Bad news! Life is remarkably hectic for me right now, so the next review (Clayton Emery’s Sword Play, the first of a new trilogy) is probably not going to be out for another few weeks. But I love my regular readers, so I figure you deserve an update of sorts to tide you over until then.
One of several reasons why the next post is going to be late is that I’ve volunteered to be an alpha reader for a forthcoming fantasy novel, and that means I’ll have to critically read over a 400-odd-page book a couple of times and make scores of suggestions and corrections. It’ll take a fair amount of time and brainpower, but obviously it’s the sort of work that I enjoy doing, and it’s giving me some thoughts about the construction of fantasy novels that seem relevant to this blog.
But first, settle in for a tale…
Twenty years ago, a user by the name of “Sagiro” started posting summaries of his long-running D&D campaign on ENWorld, a busy D&D fansite. Over the course of the next ten years, they gradually evolved from simple play-by-plays of a complex campaign (“this happened, then this happened, then this happened”) to novel-quality prose that captured the exciting battles, the dialogue between characters, and the convolutions of the increasingly metastasizing plot. By the time the campaign ended in 2011 it had been running for sixteen years, and yet somehow managed to tie up almost every loose end in a satisfying, dramatic manner by the finale. Reading Sagiro’s Story Hour taught me more about running a tabletop game than I thought possible, giving excellent examples of how to pace, plot, and plan efficiently. (Fellow ENWorld user StevenAC collected the hundreds of forum posts that comprised the story into a set of very nice PDFs, if you want to get stuck in.)
For years people asked him “So when are you going to make novels out of this story?” And indeed, after several years of downtime, Sagiro (real name Dorian Hart) finally sat down and started doing just that. The first book, The Ventifact Colossus, came out in 2016, and three more followed. Now he’s nearly done with the fifth and final book in the series, and I’m looking forward to reading the manuscript and seeing how he sticks the landing. It’s a good tale, well told — especially given that these books are his first published works as an author.
So why am I going on about some small-press fantasy series? Well, because over the past four years or so of reading and reviewing Forgotten Realms novels, I keep noticing that I have a number of recurring complaints. So many authors seem to make the same mistakes, over and over, until I get tired of pointing them out. But this series manages to avoid all of the common pitfalls I’ve noticed in the Realms novels, and I quite enjoy seeing how Sagiro pulls it off. Some examples:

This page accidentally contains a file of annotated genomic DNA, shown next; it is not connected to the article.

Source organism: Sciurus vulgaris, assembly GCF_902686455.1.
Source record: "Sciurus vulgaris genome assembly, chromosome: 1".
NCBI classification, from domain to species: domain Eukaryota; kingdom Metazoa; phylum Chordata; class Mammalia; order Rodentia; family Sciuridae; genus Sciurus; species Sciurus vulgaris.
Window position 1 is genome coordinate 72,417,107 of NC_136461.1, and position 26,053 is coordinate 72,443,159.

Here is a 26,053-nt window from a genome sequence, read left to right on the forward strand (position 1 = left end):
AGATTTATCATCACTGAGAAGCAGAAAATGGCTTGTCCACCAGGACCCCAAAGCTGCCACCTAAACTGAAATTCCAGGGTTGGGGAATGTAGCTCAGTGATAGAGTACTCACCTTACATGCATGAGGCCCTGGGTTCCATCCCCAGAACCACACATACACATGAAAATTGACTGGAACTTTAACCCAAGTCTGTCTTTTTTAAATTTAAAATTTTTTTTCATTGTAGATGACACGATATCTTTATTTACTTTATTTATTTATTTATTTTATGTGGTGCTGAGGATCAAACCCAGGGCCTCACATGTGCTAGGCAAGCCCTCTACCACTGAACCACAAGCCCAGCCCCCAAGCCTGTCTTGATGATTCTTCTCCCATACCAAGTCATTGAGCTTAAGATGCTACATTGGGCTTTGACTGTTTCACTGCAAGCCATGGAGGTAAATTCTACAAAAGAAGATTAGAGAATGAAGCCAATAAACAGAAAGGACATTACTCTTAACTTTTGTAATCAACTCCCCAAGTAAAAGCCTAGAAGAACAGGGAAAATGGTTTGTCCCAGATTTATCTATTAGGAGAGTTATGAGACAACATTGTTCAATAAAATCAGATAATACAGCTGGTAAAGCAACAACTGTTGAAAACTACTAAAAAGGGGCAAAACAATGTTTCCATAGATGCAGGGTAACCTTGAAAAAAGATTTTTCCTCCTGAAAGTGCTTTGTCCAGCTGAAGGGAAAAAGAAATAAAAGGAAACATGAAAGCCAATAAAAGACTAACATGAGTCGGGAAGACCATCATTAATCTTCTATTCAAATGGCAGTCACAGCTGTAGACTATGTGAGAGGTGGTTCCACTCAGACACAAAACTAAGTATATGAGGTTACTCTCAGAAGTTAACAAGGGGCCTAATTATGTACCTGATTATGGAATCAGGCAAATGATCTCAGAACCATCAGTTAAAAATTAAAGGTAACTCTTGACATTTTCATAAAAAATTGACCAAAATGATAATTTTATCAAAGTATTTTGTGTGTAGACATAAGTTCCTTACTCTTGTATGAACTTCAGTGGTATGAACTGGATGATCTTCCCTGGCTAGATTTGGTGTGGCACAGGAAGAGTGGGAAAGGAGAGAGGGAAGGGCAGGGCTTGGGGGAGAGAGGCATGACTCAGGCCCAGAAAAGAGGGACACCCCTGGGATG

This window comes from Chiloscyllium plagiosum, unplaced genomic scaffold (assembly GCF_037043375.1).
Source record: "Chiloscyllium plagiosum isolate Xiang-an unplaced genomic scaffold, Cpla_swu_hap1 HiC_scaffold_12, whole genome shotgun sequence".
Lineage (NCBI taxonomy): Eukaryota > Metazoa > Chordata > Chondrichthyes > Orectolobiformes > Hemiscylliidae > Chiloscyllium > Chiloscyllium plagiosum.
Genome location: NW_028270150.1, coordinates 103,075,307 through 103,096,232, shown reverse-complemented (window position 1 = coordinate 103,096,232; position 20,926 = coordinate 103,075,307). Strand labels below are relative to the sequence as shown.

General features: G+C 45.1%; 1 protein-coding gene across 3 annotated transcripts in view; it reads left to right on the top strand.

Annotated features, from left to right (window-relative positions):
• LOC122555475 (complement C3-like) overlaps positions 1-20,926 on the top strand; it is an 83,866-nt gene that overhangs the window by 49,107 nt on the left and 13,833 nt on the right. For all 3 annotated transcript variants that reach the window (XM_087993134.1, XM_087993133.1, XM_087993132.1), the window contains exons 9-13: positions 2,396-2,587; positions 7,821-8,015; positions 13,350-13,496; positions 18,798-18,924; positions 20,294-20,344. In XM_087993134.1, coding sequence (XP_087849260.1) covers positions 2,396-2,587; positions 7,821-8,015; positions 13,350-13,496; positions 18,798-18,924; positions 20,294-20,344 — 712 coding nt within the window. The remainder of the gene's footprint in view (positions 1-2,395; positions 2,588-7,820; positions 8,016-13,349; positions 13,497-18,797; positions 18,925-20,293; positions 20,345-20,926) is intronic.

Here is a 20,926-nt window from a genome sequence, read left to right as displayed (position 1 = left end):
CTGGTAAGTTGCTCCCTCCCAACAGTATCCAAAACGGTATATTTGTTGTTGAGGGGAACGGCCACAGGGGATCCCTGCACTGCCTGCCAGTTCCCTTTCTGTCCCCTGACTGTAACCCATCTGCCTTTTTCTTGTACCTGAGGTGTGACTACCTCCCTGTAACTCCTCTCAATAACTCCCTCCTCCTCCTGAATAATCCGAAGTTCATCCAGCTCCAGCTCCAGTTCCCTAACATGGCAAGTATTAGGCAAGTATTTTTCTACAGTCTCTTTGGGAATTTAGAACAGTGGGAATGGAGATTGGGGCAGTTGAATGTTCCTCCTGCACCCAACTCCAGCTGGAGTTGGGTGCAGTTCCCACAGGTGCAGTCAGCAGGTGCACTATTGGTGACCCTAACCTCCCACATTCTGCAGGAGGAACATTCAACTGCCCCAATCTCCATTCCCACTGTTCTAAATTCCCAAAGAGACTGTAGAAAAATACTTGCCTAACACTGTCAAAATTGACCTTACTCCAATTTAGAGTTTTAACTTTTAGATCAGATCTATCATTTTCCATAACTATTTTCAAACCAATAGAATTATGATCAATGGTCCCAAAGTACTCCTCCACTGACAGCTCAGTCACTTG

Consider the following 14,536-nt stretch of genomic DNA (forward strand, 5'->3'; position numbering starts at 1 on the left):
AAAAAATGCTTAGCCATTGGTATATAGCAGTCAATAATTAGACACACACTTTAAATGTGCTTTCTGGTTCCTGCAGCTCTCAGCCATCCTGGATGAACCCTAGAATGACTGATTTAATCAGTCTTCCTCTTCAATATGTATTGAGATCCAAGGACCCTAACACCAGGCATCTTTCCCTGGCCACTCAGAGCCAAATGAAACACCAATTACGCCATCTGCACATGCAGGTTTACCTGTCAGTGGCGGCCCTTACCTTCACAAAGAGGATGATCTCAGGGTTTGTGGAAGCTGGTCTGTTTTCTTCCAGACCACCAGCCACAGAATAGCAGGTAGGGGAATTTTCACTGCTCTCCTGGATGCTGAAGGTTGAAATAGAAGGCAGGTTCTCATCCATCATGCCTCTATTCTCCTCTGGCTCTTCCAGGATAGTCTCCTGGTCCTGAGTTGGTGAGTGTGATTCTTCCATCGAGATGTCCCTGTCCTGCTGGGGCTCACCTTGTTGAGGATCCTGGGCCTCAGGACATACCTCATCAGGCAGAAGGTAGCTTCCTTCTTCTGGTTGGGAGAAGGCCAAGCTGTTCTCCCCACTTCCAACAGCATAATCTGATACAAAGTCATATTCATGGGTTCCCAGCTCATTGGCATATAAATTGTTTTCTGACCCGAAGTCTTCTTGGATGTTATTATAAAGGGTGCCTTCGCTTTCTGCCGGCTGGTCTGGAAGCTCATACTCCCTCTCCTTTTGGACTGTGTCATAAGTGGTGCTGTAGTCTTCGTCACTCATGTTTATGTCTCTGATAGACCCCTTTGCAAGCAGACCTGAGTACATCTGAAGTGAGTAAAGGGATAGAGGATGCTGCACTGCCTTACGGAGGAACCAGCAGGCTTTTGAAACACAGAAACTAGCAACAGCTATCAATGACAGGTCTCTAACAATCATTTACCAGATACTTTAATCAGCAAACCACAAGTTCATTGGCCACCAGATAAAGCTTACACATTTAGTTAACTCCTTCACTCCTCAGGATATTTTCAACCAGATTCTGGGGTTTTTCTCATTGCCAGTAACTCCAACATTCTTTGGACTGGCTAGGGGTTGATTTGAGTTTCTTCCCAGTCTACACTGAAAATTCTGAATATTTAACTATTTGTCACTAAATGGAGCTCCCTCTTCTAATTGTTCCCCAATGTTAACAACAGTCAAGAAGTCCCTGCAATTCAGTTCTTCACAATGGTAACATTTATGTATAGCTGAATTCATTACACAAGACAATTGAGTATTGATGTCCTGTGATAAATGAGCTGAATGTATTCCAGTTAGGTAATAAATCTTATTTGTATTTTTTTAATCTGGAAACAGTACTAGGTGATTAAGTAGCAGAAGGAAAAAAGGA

It’s hard to write a five-book series without digressions and pointless flab. The fewer constraints you have on page count and the more time you have to wrap things up, the stronger the temptation to add useless characters and side plots that are just fun clutter. And the more subplots and arcs you’re juggling, the more likely you are to drop some on the floor when you get to the end. I think every one of my reviews of the Cleric Quintet pointed this out; the plot meandered all over the place, and it felt like Salvatore was writing without a solid plan. But Sagiro is adapting an existing story, not writing a whole new plot from scratch, so his Story Hour effectively serves as an outline for the overarching plot that he can divide into five discrete chunks. With all the major story beats planned out in advance, it’s easy to set up hooks early on that will pay off in later books.
I don’t think that you need to plot out an entire series scene-by-scene ahead of time, mind you. I believe that there’s a happy medium between obsessive outlining and stream-of-consciousness writing, and each author needs to figure out where on that continuum they feel most comfortable. But for a long multi-part work, I think that at the very least you should know the theme of the series, the important details of the overarching plot, and a few story beats that you want to work into the narrative for each book. Without that bare minimum, it’ll be obvious to the reader that you’re improvising because finding a consistent tone, setting up foreshadowing and callbacks for future payoffs, and keeping the plot coherent and compelling are all much harder.
Having lots of viewpoint characters means we don’t get to know any of them very well. Books like Song of the Saurials and Pools of Darkness suffered badly from this: characterization takes time, and if your point of view flits around between a large number of characters broken into separate groups, you don’t have much time to spend with each one. The inevitable result is a large stable of characters defined by a couple of obvious character traits apiece instead of the rich texture you get from spending a lot of time with a small number of characters. But although Sagiro’s story focuses on a party of six to seven characters, all of whom get point-of-view scenes, he still manages to fit in the characterization. Two reasons: